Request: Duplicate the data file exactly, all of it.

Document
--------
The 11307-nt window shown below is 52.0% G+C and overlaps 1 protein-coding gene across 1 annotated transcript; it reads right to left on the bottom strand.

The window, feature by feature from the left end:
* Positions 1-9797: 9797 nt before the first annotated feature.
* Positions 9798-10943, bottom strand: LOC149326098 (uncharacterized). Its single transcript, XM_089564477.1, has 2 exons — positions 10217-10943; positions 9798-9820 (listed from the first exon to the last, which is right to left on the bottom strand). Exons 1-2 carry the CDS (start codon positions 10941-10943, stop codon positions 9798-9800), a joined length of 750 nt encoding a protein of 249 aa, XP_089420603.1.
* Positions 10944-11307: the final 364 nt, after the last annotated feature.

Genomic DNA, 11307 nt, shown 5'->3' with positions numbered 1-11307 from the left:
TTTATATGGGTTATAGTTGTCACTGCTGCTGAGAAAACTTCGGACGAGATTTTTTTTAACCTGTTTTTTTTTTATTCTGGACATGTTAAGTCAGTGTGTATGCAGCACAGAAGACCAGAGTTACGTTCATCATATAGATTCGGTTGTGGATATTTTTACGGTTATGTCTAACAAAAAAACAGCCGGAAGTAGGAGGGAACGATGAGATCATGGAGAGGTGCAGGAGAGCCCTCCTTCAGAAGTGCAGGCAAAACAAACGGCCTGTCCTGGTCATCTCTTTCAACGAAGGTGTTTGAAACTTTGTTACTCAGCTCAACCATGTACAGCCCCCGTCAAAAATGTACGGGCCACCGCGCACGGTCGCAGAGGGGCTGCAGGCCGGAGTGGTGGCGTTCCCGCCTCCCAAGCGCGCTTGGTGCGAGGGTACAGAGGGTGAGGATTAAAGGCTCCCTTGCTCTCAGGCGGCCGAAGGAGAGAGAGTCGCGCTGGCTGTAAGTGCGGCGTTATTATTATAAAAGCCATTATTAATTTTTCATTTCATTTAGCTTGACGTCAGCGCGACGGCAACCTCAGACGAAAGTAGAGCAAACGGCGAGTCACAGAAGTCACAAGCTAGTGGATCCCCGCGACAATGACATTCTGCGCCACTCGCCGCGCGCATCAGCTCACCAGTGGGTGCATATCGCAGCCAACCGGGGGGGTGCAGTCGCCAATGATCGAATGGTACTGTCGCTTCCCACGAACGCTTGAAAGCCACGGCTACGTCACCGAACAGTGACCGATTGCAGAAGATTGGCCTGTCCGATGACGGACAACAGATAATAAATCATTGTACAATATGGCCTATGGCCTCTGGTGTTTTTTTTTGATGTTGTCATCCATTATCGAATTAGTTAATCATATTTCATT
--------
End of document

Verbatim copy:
The 11307-nt window shown below is 52.0% G+C and overlaps 1 protein-coding gene across 1 annotated transcript; it reads right to left on the bottom strand.

The window, feature by feature from the left end:
* Positions 1-9797: 9797 nt before the first annotated feature.
* Positions 9798-10943, bottom strand: LOC149326098 (uncharacterized). Its single transcript, XM_089564477.1, has 2 exons — positions 10217-10943; positions 9798-9820 (listed from the first exon to the last, which is right to left on the bottom strand). Exons 1-2 carry the CDS (start codon positions 10941-10943, stop codon positions 9798-9800), a joined length of 750 nt encoding a protein of 249 aa, XP_089420603.1.
* Positions 10944-11307: the final 364 nt, after the last annotated feature.

Genomic DNA, 11307 nt, shown 5'->3' with positions numbered 1-11307 from the left:
TTTATATGGGTTATAGTTGTCACTGCTGCTGAGAAAACTTCGGACGAGATTTTTTTTAACCTGTTTTTTTTTTATTCTGGACATGTTAAGTCAGTGTGTATGCAGCACAGAAGACCAGAGTTACGTTCATCATATAGATTCGGTTGTGGATATTTTTACGGTTATGTCTAACAAAAAAACAGCCGGAAGTAGGAGGGAACGATGAGATCATGGAGAGGTGCAGGAGAGCCCTCCTTCAGAAGTGCAGGCAAAACAAACGGCCTGTCCTGGTCATCTCTTTCAACGAAGGTGTTTGAAACTTTGTTACTCAGCTCAACCATGTACAGCCCCCGTCAAAAATGTACGGGCCACCGCGCACGGTCGCAGAGGGGCTGCAGGCCGGAGTGGTGGCGTTCCCGCCTCCCAAGCGCGCTTGGTGCGAGGGTACAGAGGGTGAGGATTAAAGGCTCCCTTGCTCTCAGGCGGCCGAAGGAGAGAGAGTCGCGCTGGCTGTAAGTGCGGCGTTATTATTATAAAAGCCATTATTAATTTTTCATTTCATTTAGCTTGACGTCAGCGCGACGGCAACCTCAGACGAAAGTAGAGCAAACGGCGAGTCACAGAAGTCACAAGCTAGTGGATCCCCGCGACAATGACATTCTGCGCCACTCGCCGCGCGCATCAGCTCACCAGTGGGTGCATATCGCAGCCAACCGGGGGGGTGCAGTCGCCAATGATCGAATGGTACTGTCGCTTCCCACGAACGCTTGAAAGCCACGGCTACGTCACCGAACAGTGACCGATTGCAGAAGATTGGCCTGTCCGATGACGGACAACAGATAATAAATCATTGTACAATATGGCCTATGGCCTCTGGTGTTTTTTTTTGATGTTGTCATCCATTATCGAATTAGTTAATCATATTTCATT